Fremont Elementary School - California Distinguished School 2006 Abrah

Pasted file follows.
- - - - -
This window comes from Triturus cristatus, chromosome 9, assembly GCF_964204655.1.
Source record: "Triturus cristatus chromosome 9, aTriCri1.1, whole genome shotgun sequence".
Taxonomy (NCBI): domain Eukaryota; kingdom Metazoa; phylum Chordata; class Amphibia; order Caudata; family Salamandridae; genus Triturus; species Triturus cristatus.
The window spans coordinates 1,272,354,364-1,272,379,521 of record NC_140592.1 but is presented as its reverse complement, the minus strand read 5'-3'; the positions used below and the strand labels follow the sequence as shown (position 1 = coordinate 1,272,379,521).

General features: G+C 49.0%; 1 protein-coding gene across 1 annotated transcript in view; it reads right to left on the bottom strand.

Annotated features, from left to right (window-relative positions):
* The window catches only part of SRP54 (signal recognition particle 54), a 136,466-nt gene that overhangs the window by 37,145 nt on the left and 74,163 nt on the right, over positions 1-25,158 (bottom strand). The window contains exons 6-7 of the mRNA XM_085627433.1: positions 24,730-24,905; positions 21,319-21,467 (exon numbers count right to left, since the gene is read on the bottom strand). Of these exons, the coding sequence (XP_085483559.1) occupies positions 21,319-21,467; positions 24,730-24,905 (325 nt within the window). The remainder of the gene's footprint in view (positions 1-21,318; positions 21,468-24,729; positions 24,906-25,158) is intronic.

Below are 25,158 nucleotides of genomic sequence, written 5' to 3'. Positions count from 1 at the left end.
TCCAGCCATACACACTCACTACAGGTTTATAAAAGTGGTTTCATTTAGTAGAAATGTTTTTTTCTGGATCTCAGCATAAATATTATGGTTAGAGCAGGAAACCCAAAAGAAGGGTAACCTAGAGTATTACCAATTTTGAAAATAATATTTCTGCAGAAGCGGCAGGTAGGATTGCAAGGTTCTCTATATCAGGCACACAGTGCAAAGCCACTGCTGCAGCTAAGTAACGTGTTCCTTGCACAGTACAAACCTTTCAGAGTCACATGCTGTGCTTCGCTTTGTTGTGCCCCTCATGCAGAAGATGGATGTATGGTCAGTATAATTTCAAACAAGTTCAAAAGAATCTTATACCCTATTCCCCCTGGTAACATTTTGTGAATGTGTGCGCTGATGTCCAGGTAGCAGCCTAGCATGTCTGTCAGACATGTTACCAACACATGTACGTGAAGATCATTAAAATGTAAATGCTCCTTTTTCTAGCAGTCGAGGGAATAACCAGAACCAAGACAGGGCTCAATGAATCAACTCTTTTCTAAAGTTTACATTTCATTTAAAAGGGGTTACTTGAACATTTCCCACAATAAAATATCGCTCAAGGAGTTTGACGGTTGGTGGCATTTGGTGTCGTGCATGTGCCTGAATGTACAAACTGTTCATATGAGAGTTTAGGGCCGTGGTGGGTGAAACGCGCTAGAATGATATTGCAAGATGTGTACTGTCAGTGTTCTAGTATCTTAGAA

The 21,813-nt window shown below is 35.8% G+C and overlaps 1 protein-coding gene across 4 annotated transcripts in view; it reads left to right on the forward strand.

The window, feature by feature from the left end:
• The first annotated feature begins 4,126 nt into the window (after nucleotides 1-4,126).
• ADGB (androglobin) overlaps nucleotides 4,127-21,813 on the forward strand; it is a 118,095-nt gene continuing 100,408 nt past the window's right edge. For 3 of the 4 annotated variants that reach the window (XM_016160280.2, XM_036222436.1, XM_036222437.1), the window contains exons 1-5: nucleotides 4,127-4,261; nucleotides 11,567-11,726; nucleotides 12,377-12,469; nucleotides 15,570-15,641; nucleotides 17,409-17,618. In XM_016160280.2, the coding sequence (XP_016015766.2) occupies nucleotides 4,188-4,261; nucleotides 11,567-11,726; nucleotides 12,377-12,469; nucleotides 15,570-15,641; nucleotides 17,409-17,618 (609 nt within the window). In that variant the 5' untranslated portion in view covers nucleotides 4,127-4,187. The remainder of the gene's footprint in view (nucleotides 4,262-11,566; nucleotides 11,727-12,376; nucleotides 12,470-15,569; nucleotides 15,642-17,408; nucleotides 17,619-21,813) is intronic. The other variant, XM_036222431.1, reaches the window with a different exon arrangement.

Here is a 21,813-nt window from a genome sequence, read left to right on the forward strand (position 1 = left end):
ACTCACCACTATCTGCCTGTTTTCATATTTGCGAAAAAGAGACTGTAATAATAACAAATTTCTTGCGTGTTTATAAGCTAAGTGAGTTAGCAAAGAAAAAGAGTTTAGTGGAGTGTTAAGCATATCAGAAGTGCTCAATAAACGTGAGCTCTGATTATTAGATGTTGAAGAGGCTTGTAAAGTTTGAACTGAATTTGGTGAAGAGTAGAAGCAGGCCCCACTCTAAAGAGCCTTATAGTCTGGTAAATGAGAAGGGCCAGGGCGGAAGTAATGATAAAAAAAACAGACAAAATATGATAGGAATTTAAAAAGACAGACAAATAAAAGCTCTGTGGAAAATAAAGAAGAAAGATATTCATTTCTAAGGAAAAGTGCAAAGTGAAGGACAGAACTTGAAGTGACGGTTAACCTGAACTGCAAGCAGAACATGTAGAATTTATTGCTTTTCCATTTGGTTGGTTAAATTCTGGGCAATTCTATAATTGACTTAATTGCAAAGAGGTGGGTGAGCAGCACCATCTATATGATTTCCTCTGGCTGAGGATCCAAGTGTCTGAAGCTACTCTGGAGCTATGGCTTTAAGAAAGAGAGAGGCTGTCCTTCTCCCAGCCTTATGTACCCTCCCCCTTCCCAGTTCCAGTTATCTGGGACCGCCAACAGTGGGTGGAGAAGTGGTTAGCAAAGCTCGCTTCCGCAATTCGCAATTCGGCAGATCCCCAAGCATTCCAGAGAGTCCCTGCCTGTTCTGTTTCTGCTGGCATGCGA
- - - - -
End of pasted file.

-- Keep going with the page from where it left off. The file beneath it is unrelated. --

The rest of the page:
Weezer is an American rock band formed in Los Angeles, California in 1992. Since 2001, the band has consisted of Rivers Cuomo, Patrick Wilson, Brian Bell, Scott Shriner. After signing to Geffen Records in 1993, Weezer released their debut self-titled album known as the "Blue Album", in 1994. Backed by successful music videos for the singles "Buddy Holly", "Undone – The Sweater Song", "Say It Ain't So", the Blue Album became a 3x platinum success, their second album, featuring a darker, more abrasive sound, was a commercial failure and received mixed reviews, but went on to achieve cult status and critical acclaim years later. Both the Blue Album and Pinkerton are now cited among the best albums of the 1990s. Following the tour for Pinkerton, bassist Matt Sharp left Weezer went on hiatus. In 2001, Weezer returned with another self-titled album, known as the "Green Album", with new bassist Mikey Welsh. With a more pop sound, promoted by singles "Hash Pipe" and "Island in the Sun", the album was a commercial success and received positive reviews.